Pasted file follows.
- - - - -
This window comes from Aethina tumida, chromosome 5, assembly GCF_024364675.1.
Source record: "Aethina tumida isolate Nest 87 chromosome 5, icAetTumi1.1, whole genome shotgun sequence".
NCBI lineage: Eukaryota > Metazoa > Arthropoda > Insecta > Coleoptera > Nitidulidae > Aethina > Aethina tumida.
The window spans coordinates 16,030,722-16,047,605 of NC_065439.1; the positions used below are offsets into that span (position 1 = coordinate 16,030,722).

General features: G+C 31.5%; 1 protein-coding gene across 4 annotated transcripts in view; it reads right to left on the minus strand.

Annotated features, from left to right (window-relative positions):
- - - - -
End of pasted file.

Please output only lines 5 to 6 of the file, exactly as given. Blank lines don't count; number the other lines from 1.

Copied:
General features: G+C 31.5%; 1 protein-coding gene across 4 annotated transcripts in view; it reads right to left on the minus strand.

Annotated features, from left to right (window-relative positions):